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Retro-Review: The Silos - The Silos (1990)

Keith Higgons

Posted on February 19, 2019 17:52

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Before there was the Alt-Country genre, there was The Silos.

We could spend days splitting hairs about the origin of Alternative Country but it’s worth noting that NYC based The Silos, built around Walter Salas-Humara and Bob Rupe, released their first album, About Her Steps, in 1986, when Alt-Country godfathers, Uncle Tupelo, were still in high school playing covers as The Primitives.

In 1987, The Silos released Cuba and that led to being voted Rolling Stone’s Best New Artist of that year. Following the then typical rock and roll trajectory, they signed a major label record deal with RCA Records.

And in 1990, The Silos delivered The Silos, their self-titled debut (sometimes called The One with The Bird on The Cover), produced by Salas-Humara, Rupe and Peter Moore.

Like a loud thunderclap, the album explodes with “Caroline” before it relaxes into a classic mid-tempo rocker. They then pull back the reigns to tell the story of a lonely fisherman, “Commodore Peter” setting the tone for the album. Of course, all the songs contain the usual musical tropes.

Love? Check.
Heartbreak? Check.
Yearning? Check.

Beer and Cars? Obviously! Both serve as the penultimate middle finger in “I’m Over You”. At the other end of the  beer and car spectrum is the ebullient and adoring “Here’s to You” that closes the album.

The Silos works on a large musical canvas. From the foot stomping & barn burning “Anyway You Choose Me” to the plaintive & pleaful “(We’ll Go) Out of Town” to the poignant & wedding ready “The Only Story I Tell”.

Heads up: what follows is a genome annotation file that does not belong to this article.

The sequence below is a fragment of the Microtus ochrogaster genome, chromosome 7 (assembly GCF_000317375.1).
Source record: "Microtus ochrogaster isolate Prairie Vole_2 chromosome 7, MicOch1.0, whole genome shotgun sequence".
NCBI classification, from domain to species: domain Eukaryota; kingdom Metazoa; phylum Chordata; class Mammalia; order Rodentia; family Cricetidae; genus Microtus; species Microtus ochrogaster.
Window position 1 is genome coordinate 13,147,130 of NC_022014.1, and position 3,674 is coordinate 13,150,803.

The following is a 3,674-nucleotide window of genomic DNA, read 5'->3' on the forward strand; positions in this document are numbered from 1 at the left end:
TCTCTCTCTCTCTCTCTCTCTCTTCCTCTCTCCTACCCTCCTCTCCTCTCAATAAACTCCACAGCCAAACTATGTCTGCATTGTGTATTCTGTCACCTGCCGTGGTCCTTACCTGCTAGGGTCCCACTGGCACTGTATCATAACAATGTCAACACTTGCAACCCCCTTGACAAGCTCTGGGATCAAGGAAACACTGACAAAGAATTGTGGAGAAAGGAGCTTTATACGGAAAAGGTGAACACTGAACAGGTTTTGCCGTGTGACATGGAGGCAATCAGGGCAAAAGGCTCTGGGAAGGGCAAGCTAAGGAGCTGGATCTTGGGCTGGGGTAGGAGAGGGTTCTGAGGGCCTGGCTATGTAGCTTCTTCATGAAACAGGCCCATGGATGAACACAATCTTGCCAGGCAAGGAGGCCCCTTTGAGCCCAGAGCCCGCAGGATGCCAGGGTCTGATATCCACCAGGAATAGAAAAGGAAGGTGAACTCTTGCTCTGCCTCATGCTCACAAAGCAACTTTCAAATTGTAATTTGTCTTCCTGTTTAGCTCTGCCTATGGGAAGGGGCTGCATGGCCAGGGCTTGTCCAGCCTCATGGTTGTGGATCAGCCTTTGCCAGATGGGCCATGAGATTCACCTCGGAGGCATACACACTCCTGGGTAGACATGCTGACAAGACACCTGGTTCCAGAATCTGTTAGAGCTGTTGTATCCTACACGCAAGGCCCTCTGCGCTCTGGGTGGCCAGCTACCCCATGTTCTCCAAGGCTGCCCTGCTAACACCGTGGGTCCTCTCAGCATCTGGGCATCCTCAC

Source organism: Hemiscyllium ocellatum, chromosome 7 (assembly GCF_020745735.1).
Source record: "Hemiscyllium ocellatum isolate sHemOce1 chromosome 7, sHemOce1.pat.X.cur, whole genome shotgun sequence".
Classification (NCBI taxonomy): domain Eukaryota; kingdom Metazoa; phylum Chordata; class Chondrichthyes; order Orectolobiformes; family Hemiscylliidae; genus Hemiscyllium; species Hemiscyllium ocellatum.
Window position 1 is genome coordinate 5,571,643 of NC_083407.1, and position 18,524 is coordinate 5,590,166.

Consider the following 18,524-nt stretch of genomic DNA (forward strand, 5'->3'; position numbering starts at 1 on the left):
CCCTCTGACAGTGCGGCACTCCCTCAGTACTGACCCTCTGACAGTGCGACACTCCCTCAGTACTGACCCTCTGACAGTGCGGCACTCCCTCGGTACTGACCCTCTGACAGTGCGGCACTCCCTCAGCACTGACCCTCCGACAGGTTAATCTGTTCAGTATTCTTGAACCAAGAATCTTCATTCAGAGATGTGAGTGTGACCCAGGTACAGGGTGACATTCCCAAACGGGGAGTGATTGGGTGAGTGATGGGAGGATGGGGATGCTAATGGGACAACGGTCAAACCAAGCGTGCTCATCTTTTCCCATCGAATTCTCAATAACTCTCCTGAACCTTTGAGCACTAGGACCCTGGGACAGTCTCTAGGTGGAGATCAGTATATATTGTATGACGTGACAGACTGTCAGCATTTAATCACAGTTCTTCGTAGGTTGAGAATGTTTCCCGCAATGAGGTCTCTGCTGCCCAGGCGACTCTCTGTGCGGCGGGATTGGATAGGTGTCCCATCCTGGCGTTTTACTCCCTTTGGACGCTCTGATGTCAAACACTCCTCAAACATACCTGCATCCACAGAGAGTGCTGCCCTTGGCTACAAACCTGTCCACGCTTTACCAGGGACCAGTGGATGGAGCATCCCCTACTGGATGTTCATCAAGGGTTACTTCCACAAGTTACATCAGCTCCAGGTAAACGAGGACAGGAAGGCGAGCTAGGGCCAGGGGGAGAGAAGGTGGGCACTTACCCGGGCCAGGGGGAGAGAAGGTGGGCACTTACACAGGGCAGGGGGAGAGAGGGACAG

But don’t let the seeming simplicity of these lyrics fool you. These lyrics are so unpretentious that they belie their emotional complexity. The lyrics are so good that acclaimed writer Jonathan Lethem proclaimed Walter Salas-Humara  “. . . one of our greatest songwriters.” 

The Silos was deftly produced to strip away any artifice to create a bare-bones, yet textured, sound that serves the lyrics, the music and the band perfectly. Unfortunately, even though well reviewed, and with a booking on the influential Late Night with David Letterman (at his peak on NBC), the album struggled to find an audience.

I suspect that the album was too rock for country and too country for rock. And college radio was too self-involved.

This album would be the last time Walter Salas-Humara and Bob Rupe collaborated as The Silos. Salas-Humara quit the band and then purchased the rights to The Silos name from Rupe in 1991.  

Bob Rupe went on to play in several bands before joining Cracker from 1994-2000. He's also appeared as a guest on many other albums.

In addition to his art and solo work, Walter Salas-Humara continues recording and touring under The Silos banner.

The subject of the originator of the Alternative Country genre is best argued over a boilermaker in a dive bar. What matters is that The Silos debut album was both of its time & ahead of its time.

I suspect it will sound just as good 30 years from now.

Keith Higgons

Posted on February 19, 2019 17:52

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Alt-country heroes to release political new album 'Union' on March 29th

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